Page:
On verses 35-36: This is an odd story, but what can we learn from it? When you don’t obey God’s Word, you become vulnerable to the attack of the enemy, whom the Bible describes elsewhere as a lion looking for someone to devour (1 Peter 5:8). As strange as God’s Word might sometimes seem to finite people like us, God’s Word is there for our protection. We’re much better off trusting in God’s Word than trusting in ourselves.
1 Kings 20:37-43 (NIV) 37 The prophet found another man and said, “Strike me, please.” So the man struck him and wounded him. 38 Then the prophet went and stood by the road waiting for the king. He disguised himself with his headband down over his eyes. 39 As the king passed by, the prophet called out to him, “Your servant went into the thick of the battle, and someone came to me with a captive and said, ‘Guard this man. If he is missing, it will be your life for his life, or you must pay a talent of silver.’ 40 While your servant was busy here and there, the man disappeared.” “That is your sentence,” the king of Israel said. “You have pronounced it yourself.” 41 Then the prophet quickly removed the headband from his eyes, and the king of Israel recognized him as one of the prophets. 42 He said to the king, “This is what the LORD says: ‘You have set free a man I had determined should die. Therefore it is your life for his life, your people for his people.'” 43 Sullen and angry, the king of Israel went to his palace in Samaria.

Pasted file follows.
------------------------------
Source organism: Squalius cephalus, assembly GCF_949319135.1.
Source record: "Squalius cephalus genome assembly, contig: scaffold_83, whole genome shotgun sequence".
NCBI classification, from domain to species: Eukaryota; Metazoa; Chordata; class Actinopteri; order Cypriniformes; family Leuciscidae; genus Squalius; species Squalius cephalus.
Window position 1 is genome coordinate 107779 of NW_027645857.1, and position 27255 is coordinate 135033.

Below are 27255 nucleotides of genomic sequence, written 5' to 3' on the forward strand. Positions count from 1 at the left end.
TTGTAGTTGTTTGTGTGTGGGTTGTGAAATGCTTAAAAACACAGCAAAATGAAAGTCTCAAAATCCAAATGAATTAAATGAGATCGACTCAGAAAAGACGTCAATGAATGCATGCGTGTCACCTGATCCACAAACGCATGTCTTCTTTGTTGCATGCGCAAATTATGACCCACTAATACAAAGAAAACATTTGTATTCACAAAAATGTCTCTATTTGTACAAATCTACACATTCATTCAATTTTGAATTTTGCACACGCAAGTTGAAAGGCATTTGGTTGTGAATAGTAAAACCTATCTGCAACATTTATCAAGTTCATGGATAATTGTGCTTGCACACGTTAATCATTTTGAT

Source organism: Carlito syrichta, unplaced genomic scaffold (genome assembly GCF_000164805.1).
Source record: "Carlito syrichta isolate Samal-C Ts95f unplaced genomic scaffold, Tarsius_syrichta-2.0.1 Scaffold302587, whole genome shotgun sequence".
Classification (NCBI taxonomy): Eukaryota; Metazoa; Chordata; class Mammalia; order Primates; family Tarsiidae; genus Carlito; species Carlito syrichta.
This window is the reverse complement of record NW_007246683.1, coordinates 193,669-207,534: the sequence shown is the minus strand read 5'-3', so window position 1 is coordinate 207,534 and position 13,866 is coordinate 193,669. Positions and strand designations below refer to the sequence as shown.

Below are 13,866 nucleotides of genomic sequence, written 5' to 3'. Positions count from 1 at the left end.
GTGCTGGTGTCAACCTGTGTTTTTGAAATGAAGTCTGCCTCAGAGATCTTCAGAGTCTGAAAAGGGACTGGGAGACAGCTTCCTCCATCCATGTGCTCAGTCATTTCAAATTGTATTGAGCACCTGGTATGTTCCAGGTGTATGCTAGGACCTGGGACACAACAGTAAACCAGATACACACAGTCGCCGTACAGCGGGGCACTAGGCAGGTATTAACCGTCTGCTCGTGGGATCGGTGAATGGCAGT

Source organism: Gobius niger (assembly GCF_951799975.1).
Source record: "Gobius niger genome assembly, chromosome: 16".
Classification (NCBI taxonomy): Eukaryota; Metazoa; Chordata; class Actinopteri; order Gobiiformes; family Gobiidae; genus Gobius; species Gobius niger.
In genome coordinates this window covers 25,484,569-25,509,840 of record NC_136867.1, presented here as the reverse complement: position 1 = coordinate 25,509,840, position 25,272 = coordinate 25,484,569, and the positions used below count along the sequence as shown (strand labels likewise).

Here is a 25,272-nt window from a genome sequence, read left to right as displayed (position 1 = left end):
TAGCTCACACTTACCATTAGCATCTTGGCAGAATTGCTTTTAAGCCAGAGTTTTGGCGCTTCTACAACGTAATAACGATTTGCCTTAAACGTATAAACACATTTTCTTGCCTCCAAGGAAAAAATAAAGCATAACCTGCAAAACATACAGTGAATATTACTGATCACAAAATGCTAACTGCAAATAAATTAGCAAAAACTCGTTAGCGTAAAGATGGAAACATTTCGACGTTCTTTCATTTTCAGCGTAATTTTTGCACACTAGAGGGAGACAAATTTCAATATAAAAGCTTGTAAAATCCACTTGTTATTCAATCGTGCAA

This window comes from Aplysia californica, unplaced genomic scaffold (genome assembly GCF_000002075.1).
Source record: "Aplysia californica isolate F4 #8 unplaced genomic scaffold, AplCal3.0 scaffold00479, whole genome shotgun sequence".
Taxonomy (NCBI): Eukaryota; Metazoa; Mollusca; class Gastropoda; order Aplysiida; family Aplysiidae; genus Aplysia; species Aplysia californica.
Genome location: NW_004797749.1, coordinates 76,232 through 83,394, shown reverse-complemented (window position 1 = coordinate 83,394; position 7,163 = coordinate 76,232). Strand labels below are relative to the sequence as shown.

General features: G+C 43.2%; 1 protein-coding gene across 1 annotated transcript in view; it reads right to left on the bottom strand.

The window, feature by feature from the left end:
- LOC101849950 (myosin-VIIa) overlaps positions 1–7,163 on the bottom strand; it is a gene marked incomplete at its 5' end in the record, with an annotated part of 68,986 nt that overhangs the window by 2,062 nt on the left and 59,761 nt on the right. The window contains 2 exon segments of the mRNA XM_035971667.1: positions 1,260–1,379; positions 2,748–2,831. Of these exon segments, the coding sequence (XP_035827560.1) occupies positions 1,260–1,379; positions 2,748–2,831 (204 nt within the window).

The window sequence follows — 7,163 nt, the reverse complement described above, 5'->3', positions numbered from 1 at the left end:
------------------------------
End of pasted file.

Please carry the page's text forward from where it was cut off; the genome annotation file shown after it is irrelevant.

On verses 37-43: Disguising himself as a wounded soldier, the prophet meets King Ahab and tells him, “I agreed to guard a prisoner with my life, but the prisoner got away.” King Ahab responds, “Then you must pay with your life since you let the prisoner get away.” The prophet takes off his disguise and tells King Ahab that King Ahab is guilty of the same sin: Ahab let King Ben-Hadad of Aram get away when the Lord had intended that Ben-Hadad should die (v42). As a result, King Ahab would be destined to die in place of Ben-Hadad and the Israelites would suffer in place of the Arameans. Upon hearing this news Ahab returns home “sullen and angry” (v43).
What can we learn from this?
1. God wants us to have a take no prisoners approach to our enemy Satan. Don’t try to negotiate or compromise with Satan, because if you give him an inch, he’ll try to take a mile. Satan does not play nice, so don’t give into him or try to strike a deal with him.
2. Just like King Ahab would die in place of Ben-Hadad, centuries later a king would be killed in place of a prisoner who deserved to die: the Lord Jesus would die in the place of sinners like us. It would be his life for our lives.
3. Notice that when King Ahab got undesirable news from the Lord concerning his death, rather than repenting and humbling himself before God, King Ahab went away “sullen and angry” (v43). When God chooses to do something that is different from what we desire, we can either be angry about it and turn from God as Ahab did, or we can humble ourselves before God and allow God to do a greater work in our lives. May you and I choose the latter.
Heavenly Father, it is amazing to me that Jesus would die in my place, though I deserved to die for my sin while Jesus had never sinned. Thank You that through Christ’s death on the cross, my sins are totally forgiven and I have complete victory over the enemy. In Jesus’ name, AMEN!